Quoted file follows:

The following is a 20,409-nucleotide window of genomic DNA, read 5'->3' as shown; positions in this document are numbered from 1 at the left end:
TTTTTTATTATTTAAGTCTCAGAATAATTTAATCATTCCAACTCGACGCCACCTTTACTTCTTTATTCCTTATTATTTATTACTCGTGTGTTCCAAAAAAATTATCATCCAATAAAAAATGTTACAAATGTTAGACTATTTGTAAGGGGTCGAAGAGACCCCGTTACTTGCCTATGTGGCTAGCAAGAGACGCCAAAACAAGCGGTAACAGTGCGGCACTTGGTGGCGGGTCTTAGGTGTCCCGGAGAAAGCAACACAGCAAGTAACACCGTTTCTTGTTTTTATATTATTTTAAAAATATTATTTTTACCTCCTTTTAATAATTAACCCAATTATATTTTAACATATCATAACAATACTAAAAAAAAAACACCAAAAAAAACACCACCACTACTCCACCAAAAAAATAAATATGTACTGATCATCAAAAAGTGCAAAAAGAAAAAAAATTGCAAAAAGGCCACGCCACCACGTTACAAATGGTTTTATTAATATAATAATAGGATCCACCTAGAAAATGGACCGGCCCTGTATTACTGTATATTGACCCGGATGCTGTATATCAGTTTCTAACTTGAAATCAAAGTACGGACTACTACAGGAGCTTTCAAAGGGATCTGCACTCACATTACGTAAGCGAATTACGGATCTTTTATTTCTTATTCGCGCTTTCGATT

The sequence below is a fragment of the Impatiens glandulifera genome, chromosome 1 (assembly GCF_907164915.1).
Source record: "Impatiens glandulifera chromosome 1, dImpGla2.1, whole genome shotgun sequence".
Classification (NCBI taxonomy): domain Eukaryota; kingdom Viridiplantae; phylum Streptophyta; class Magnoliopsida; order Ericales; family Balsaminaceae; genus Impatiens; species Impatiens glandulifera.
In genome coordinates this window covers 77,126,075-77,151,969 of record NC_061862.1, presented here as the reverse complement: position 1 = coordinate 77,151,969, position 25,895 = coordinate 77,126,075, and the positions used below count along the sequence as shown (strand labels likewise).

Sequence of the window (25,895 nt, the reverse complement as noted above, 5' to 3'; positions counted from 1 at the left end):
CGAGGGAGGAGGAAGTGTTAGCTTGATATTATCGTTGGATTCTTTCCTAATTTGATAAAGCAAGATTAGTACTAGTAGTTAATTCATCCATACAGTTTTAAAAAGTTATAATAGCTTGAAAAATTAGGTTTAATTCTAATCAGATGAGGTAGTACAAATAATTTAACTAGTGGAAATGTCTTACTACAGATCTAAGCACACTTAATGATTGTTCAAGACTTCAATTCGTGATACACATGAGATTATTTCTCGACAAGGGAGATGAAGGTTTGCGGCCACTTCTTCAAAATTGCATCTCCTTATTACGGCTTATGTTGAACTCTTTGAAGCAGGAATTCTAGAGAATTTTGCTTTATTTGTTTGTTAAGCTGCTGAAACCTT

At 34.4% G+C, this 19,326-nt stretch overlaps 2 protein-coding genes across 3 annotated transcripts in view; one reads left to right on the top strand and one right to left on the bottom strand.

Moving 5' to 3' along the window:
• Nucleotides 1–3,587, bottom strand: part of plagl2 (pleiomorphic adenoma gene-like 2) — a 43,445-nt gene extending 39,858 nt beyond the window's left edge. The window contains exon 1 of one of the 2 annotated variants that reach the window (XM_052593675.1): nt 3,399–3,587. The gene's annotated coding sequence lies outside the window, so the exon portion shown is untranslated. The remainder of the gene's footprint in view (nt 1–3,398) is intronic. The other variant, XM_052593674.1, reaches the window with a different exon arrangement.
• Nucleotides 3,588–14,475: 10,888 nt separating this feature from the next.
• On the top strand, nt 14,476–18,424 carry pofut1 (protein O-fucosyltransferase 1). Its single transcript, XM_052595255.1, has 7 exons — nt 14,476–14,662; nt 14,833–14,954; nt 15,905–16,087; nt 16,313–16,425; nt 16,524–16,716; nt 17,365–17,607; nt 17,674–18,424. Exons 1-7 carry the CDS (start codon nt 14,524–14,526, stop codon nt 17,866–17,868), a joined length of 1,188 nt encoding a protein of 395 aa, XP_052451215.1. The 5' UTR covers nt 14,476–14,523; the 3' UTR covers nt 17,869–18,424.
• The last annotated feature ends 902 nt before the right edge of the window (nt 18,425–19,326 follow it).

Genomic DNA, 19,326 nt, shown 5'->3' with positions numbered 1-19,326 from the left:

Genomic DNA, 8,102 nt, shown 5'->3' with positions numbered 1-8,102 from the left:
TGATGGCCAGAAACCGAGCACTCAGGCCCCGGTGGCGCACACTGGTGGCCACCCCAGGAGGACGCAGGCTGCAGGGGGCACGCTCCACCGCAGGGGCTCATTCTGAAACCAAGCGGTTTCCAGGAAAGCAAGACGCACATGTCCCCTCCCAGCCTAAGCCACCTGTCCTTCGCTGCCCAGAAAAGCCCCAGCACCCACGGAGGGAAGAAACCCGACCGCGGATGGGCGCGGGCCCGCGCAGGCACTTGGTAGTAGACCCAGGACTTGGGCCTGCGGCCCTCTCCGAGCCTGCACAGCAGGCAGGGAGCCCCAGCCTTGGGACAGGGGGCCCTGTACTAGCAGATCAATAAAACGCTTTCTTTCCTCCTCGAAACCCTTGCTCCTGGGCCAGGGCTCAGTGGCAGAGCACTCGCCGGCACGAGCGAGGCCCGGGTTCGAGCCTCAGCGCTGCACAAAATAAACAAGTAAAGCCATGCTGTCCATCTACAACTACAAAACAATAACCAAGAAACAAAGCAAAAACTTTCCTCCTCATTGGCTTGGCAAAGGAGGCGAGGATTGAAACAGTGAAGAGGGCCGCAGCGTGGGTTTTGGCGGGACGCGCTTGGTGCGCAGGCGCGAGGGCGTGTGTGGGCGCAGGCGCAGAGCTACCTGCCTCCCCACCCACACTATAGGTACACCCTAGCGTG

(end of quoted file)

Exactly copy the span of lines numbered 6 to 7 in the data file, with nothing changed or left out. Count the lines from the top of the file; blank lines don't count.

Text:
In genome coordinates this window covers 77,126,075-77,151,969 of record NC_061862.1, presented here as the reverse complement: position 1 = coordinate 77,151,969, position 25,895 = coordinate 77,126,075, and the positions used below count along the sequence as shown (strand labels likewise).

Sequence of the window (25,895 nt, the reverse complement as noted above, 5' to 3'; positions counted from 1 at the left end):